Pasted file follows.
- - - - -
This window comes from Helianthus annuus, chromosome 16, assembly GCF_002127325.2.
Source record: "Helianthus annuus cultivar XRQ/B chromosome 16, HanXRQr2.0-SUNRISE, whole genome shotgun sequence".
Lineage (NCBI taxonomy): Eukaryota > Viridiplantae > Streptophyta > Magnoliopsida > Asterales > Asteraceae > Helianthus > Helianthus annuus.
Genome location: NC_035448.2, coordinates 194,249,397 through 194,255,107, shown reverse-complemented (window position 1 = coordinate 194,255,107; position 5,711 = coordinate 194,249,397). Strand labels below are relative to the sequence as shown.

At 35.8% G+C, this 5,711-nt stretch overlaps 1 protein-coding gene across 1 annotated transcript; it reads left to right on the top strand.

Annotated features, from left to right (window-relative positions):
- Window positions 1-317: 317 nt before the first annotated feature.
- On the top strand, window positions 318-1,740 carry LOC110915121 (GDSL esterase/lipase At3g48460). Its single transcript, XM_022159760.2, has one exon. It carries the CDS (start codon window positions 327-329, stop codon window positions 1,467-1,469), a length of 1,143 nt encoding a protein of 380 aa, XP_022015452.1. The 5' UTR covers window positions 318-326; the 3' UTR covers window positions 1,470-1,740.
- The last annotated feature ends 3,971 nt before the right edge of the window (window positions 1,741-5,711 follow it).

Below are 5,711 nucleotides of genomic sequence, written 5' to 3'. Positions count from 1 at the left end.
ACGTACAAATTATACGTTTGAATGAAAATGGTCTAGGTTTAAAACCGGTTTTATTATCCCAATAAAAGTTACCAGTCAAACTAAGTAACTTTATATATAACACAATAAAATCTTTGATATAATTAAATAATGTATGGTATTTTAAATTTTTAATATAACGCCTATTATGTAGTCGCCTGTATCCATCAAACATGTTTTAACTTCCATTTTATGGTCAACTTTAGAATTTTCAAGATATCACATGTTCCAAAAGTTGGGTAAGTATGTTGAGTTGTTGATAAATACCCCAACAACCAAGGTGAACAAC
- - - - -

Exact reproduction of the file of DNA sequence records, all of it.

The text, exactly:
This window comes from Helianthus annuus, chromosome 16, assembly GCF_002127325.2.
Source record: "Helianthus annuus cultivar XRQ/B chromosome 16, HanXRQr2.0-SUNRISE, whole genome shotgun sequence".
Lineage (NCBI taxonomy): Eukaryota > Viridiplantae > Streptophyta > Magnoliopsida > Asterales > Asteraceae > Helianthus > Helianthus annuus.
Genome location: NC_035448.2, coordinates 194,249,397 through 194,255,107, shown reverse-complemented (window position 1 = coordinate 194,255,107; position 5,711 = coordinate 194,249,397). Strand labels below are relative to the sequence as shown.

At 35.8% G+C, this 5,711-nt stretch overlaps 1 protein-coding gene across 1 annotated transcript; it reads left to right on the top strand.

Annotated features, from left to right (window-relative positions):
- Window positions 1-317: 317 nt before the first annotated feature.
- On the top strand, window positions 318-1,740 carry LOC110915121 (GDSL esterase/lipase At3g48460). Its single transcript, XM_022159760.2, has one exon. It carries the CDS (start codon window positions 327-329, stop codon window positions 1,467-1,469), a length of 1,143 nt encoding a protein of 380 aa, XP_022015452.1. The 5' UTR covers window positions 318-326; the 3' UTR covers window positions 1,470-1,740.
- The last annotated feature ends 3,971 nt before the right edge of the window (window positions 1,741-5,711 follow it).

Below are 5,711 nucleotides of genomic sequence, written 5' to 3'. Positions count from 1 at the left end.
ACGTACAAATTATACGTTTGAATGAAAATGGTCTAGGTTTAAAACCGGTTTTATTATCCCAATAAAAGTTACCAGTCAAACTAAGTAACTTTATATATAACACAATAAAATCTTTGATATAATTAAATAATGTATGGTATTTTAAATTTTTAATATAACGCCTATTATGTAGTCGCCTGTATCCATCAAACATGTTTTAACTTCCATTTTATGGTCAACTTTAGAATTTTCAAGATATCACATGTTCCAAAAGTTGGGTAAGTATGTTGAGTTGTTGATAAATACCCCAACAACCAAGGTGAACAAC